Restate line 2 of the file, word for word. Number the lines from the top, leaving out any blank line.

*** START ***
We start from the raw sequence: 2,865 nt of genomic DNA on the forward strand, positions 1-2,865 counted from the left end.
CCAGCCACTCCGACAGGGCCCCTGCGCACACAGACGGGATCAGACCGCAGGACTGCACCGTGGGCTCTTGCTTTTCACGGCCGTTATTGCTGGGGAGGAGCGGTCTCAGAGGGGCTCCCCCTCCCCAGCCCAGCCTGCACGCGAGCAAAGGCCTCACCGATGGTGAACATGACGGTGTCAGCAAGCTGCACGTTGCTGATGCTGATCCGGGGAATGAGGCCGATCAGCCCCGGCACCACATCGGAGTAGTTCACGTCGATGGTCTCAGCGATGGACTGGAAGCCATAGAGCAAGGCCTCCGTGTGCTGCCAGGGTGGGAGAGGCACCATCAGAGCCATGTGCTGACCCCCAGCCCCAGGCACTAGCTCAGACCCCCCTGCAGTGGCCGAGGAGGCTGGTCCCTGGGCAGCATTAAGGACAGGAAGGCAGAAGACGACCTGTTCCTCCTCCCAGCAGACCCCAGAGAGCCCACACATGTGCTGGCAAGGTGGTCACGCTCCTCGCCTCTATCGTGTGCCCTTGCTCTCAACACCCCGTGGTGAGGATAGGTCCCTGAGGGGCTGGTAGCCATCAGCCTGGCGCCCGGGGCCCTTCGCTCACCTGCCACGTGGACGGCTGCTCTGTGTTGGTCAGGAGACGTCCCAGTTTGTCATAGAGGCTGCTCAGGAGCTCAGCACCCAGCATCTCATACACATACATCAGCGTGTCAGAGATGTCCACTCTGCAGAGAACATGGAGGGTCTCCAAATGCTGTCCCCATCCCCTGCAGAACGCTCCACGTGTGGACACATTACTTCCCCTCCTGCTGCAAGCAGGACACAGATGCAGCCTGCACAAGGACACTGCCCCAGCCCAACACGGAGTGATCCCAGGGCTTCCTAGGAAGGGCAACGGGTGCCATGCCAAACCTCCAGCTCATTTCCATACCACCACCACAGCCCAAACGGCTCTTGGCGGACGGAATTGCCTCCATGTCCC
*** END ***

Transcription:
CCAGCCACTCCGACAGGGCCCCTGCGCACACAGACGGGATCAGACCGCAGGACTGCACCGTGGGCTCTTGCTTTTCACGGCCGTTATTGCTGGGGAGGAGCGGTCTCAGAGGGGCTCCCCCTCCCCAGCCCAGCCTGCACGCGAGCAAAGGCCTCACCGATGGTGAACATGACGGTGTCAGCAAGCTGCACGTTGCTGATGCTGATCCGGGGAATGAGGCCGATCAGCCCCGGCACCACATCGGAGTAGTTCACGTCGATGGTCTCAGCGATGGACTGGAAGCCATAGAGCAAGGCCTCCGTGTGCTGCCAGGGTGGGAGAGGCACCATCAGAGCCATGTGCTGACCCCCAGCCCCAGGCACTAGCTCAGACCCCCCTGCAGTGGCCGAGGAGGCTGGTCCCTGGGCAGCATTAAGGACAGGAAGGCAGAAGACGACCTGTTCCTCCTCCCAGCAGACCCCAGAGAGCCCACACATGTGCTGGCAAGGTGGTCACGCTCCTCGCCTCTATCGTGTGCCCTTGCTCTCAACACCCCGTGGTGAGGATAGGTCCCTGAGGGGCTGGTAGCCATCAGCCTGGCGCCCGGGGCCCTTCGCTCACCTGCCACGTGGACGGCTGCTCTGTGTTGGTCAGGAGACGTCCCAGTTTGTCATAGAGGCTGCTCAGGAGCTCAGCACCCAGCATCTCATACACATACATCAGCGTGTCAGAGATGTCCACTCTGCAGAGAACATGGAGGGTCTCCAAATGCTGTCCCCATCCCCTGCAGAACGCTCCACGTGTGGACACATTACTTCCCCTCCTGCTGCAAGCAGGACACAGATGCAGCCTGCACAAGGACACTGCCCCAGCCCAACACGGAGTGATCCCAGGGCTTCCTAGGAAGGGCAACGGGTGCCATGCCAAACCTCCAGCTCATTTCCATACCACCACCACAGCCCAAACGGCTCTTGGCGGACGGAATTGCCTCCATGTCCC